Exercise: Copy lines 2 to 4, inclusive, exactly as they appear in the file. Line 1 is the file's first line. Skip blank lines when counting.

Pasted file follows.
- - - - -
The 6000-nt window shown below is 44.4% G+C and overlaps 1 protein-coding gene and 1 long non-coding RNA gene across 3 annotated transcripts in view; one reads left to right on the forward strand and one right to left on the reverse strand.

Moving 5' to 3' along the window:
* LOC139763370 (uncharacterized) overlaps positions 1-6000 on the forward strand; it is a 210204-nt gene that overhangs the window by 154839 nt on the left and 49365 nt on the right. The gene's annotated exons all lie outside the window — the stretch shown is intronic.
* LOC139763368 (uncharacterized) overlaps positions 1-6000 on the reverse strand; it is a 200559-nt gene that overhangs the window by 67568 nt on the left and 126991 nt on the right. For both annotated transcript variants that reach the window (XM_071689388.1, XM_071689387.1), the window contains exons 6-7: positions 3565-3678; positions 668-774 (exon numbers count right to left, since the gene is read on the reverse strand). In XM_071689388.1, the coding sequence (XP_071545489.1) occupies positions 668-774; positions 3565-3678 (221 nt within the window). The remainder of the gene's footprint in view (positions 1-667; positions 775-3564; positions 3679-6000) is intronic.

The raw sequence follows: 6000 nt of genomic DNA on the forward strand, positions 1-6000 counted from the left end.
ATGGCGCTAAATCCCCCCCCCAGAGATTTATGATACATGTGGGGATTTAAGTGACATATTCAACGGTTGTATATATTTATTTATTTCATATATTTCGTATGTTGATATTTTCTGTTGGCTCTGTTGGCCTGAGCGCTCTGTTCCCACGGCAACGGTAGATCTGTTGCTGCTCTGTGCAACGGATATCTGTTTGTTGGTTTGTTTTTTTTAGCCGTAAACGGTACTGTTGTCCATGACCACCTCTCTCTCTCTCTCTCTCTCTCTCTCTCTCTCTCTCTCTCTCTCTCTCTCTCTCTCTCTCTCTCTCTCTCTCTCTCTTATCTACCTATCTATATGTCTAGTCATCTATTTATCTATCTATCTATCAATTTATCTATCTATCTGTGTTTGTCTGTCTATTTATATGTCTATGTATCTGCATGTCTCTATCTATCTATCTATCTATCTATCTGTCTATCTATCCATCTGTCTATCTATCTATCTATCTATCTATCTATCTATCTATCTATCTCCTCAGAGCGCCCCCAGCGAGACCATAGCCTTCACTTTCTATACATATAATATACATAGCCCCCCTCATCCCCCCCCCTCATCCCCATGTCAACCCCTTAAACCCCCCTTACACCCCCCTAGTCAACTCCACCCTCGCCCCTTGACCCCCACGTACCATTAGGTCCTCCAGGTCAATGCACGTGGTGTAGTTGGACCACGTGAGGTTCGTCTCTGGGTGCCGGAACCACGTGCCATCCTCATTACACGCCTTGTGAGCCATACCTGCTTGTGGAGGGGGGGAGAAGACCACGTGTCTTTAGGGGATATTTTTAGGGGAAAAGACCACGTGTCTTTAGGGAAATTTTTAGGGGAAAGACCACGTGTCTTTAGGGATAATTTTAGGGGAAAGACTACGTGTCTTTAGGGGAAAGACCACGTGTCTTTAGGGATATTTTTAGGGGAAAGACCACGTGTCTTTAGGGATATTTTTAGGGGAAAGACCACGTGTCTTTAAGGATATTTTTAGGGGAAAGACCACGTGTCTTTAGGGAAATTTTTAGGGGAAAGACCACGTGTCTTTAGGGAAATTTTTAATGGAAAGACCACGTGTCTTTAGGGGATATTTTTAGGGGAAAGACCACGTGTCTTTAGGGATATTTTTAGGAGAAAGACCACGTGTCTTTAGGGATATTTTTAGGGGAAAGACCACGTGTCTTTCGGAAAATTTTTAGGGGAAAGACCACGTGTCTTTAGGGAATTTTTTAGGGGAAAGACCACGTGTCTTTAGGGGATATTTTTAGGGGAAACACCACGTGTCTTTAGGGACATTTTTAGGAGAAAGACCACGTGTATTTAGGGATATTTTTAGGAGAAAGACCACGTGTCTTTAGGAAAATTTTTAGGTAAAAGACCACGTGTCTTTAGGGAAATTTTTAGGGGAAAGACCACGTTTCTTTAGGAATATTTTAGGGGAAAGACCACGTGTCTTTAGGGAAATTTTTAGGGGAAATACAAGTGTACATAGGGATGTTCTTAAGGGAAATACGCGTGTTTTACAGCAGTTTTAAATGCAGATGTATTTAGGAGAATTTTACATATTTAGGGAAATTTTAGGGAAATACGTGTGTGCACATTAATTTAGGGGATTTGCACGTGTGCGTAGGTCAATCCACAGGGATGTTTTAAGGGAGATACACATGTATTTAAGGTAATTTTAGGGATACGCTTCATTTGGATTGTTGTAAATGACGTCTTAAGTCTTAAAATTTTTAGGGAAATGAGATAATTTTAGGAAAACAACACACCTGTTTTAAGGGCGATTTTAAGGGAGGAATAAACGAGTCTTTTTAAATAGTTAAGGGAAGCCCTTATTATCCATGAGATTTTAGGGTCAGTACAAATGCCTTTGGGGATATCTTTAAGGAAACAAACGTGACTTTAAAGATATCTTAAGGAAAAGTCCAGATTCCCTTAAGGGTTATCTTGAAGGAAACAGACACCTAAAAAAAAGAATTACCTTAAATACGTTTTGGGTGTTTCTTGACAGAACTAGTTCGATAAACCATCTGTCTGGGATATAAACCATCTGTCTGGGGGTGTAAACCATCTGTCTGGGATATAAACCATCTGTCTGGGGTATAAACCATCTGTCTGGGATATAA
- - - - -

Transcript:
Moving 5' to 3' along the window:
* LOC139763370 (uncharacterized) overlaps positions 1-6000 on the forward strand; it is a 210204-nt gene that overhangs the window by 154839 nt on the left and 49365 nt on the right. The gene's annotated exons all lie outside the window — the stretch shown is intronic.
* LOC139763368 (uncharacterized) overlaps positions 1-6000 on the reverse strand; it is a 200559-nt gene that overhangs the window by 67568 nt on the left and 126991 nt on the right. For both annotated transcript variants that reach the window (XM_071689388.1, XM_071689387.1), the window contains exons 6-7: positions 3565-3678; positions 668-774 (exon numbers count right to left, since the gene is read on the reverse strand). In XM_071689388.1, the coding sequence (XP_071545489.1) occupies positions 668-774; positions 3565-3678 (221 nt within the window). The remainder of the gene's footprint in view (positions 1-667; positions 775-3564; positions 3679-6000) is intronic.